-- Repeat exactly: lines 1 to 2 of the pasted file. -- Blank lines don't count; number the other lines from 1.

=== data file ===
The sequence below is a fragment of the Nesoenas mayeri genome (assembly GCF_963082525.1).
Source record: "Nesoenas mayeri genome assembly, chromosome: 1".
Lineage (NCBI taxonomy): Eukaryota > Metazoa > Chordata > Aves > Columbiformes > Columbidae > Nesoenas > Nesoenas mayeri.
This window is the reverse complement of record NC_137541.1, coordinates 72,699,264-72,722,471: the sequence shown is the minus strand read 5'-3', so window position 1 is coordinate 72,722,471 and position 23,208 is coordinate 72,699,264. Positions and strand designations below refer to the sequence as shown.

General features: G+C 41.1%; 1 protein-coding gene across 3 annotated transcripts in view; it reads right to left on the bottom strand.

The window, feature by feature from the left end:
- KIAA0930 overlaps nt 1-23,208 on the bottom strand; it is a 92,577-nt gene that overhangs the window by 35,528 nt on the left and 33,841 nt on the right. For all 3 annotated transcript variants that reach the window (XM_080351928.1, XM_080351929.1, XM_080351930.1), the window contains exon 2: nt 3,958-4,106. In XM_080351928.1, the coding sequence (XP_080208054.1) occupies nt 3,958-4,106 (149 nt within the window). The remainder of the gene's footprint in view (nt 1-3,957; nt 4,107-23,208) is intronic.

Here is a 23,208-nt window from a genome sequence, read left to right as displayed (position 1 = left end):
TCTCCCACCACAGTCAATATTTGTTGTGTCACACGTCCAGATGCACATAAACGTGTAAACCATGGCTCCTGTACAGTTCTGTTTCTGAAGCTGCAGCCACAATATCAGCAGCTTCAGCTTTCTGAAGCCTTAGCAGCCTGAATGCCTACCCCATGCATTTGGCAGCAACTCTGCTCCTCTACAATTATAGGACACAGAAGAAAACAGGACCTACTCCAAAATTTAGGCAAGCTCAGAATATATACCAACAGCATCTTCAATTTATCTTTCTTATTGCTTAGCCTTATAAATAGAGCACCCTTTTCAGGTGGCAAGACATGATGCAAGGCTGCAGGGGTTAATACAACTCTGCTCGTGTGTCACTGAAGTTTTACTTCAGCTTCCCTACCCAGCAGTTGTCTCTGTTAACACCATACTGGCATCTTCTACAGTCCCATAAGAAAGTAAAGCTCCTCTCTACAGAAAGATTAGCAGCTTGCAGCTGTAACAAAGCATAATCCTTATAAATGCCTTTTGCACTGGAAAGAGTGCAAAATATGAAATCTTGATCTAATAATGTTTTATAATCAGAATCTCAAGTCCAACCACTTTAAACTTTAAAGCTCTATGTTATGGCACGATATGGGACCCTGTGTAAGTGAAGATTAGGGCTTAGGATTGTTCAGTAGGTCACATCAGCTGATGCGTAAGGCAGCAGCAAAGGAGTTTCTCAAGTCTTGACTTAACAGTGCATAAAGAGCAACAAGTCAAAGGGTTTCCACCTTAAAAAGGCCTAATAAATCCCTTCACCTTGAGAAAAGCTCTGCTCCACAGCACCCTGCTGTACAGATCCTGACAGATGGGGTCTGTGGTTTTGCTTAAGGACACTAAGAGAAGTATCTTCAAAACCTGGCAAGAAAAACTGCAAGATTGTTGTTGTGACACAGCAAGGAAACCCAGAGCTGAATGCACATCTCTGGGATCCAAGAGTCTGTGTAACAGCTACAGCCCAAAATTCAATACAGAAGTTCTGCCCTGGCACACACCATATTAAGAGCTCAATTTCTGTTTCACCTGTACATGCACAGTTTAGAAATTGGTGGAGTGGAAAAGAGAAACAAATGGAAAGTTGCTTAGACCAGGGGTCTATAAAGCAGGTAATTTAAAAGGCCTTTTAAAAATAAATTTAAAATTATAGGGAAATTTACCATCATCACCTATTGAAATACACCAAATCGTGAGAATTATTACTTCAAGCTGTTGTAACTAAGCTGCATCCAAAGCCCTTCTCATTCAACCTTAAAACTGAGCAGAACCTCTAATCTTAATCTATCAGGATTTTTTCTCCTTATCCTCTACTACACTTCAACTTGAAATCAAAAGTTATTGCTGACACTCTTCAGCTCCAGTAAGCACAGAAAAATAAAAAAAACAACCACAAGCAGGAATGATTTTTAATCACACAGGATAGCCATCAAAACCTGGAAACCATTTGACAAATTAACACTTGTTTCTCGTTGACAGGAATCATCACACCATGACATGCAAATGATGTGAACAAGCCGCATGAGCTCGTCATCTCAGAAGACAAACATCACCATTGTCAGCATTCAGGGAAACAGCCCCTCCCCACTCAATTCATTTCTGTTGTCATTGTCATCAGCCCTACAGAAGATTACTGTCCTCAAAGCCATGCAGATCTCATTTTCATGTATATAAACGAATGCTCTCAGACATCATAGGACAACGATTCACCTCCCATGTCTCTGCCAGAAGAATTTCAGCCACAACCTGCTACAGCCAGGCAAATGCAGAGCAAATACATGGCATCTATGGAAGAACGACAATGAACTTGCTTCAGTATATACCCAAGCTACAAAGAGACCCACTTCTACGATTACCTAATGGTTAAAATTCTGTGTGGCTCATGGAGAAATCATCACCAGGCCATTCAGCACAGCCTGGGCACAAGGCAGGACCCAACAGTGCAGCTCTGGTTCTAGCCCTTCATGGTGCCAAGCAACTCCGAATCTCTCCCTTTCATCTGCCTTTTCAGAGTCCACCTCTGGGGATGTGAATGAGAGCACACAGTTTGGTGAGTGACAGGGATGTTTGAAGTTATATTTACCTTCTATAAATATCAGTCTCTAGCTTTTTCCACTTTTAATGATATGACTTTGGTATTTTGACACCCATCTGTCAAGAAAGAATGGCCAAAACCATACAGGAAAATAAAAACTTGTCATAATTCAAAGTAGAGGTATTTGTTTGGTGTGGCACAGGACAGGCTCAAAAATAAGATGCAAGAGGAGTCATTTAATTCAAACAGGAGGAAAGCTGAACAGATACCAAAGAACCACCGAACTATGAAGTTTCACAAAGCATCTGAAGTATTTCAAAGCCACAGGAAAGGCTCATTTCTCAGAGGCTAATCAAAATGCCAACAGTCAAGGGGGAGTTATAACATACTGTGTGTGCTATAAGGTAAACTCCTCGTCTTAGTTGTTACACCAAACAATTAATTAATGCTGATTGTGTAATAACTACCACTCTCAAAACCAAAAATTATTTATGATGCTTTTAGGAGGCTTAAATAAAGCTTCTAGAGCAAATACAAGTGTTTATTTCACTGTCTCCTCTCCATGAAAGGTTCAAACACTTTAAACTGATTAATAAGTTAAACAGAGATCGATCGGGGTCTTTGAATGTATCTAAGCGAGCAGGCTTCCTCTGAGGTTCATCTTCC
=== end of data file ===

The sequence below is a fragment of the Nesoenas mayeri genome (assembly GCF_963082525.1).
Source record: "Nesoenas mayeri genome assembly, chromosome: 1".